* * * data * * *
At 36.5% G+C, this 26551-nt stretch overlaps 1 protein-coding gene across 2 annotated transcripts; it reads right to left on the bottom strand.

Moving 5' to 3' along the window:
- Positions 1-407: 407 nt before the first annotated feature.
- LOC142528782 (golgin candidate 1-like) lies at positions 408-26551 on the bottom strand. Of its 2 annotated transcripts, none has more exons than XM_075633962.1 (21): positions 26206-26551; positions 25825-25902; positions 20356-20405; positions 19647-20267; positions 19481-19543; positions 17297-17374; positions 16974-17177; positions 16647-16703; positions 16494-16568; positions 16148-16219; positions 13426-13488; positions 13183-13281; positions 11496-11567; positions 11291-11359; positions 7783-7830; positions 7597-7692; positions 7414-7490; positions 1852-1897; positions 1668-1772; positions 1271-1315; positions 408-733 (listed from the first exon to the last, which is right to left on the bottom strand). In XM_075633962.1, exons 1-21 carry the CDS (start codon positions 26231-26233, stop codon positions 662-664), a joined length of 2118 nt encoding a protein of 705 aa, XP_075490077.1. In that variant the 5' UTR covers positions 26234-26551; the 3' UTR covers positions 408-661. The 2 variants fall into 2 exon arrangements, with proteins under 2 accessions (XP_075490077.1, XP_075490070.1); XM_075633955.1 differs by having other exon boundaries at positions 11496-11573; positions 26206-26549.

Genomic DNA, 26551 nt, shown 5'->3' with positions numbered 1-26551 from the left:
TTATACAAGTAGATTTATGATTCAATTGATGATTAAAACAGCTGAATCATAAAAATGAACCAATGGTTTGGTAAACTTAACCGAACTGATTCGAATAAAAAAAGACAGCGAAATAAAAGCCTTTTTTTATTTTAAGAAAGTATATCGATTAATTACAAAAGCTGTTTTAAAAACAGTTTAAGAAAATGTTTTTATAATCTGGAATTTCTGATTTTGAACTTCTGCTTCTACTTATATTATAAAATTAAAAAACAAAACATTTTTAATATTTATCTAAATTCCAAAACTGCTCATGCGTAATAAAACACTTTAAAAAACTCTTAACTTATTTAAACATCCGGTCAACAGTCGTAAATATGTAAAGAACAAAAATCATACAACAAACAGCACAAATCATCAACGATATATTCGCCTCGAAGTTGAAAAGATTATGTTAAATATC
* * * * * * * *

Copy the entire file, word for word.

At 36.5% G+C, this 26551-nt stretch overlaps 1 protein-coding gene across 2 annotated transcripts; it reads right to left on the bottom strand.

Moving 5' to 3' along the window:
- Positions 1-407: 407 nt before the first annotated feature.
- LOC142528782 (golgin candidate 1-like) lies at positions 408-26551 on the bottom strand. Of its 2 annotated transcripts, none has more exons than XM_075633962.1 (21): positions 26206-26551; positions 25825-25902; positions 20356-20405; positions 19647-20267; positions 19481-19543; positions 17297-17374; positions 16974-17177; positions 16647-16703; positions 16494-16568; positions 16148-16219; positions 13426-13488; positions 13183-13281; positions 11496-11567; positions 11291-11359; positions 7783-7830; positions 7597-7692; positions 7414-7490; positions 1852-1897; positions 1668-1772; positions 1271-1315; positions 408-733 (listed from the first exon to the last, which is right to left on the bottom strand). In XM_075633962.1, exons 1-21 carry the CDS (start codon positions 26231-26233, stop codon positions 662-664), a joined length of 2118 nt encoding a protein of 705 aa, XP_075490077.1. In that variant the 5' UTR covers positions 26234-26551; the 3' UTR covers positions 408-661. The 2 variants fall into 2 exon arrangements, with proteins under 2 accessions (XP_075490077.1, XP_075490070.1); XM_075633955.1 differs by having other exon boundaries at positions 11496-11573; positions 26206-26549.

Genomic DNA, 26551 nt, shown 5'->3' with positions numbered 1-26551 from the left:
TTATACAAGTAGATTTATGATTCAATTGATGATTAAAACAGCTGAATCATAAAAATGAACCAATGGTTTGGTAAACTTAACCGAACTGATTCGAATAAAAAAAGACAGCGAAATAAAAGCCTTTTTTTATTTTAAGAAAGTATATCGATTAATTACAAAAGCTGTTTTAAAAACAGTTTAAGAAAATGTTTTTATAATCTGGAATTTCTGATTTTGAACTTCTGCTTCTACTTATATTATAAAATTAAAAAACAAAACATTTTTAATATTTATCTAAATTCCAAAACTGCTCATGCGTAATAAAACACTTTAAAAAACTCTTAACTTATTTAAACATCCGGTCAACAGTCGTAAATATGTAAAGAACAAAAATCATACAACAAACAGCACAAATCATCAACGATATATTCGCCTCGAAGTTGAAAAGATTATGTTAAATATC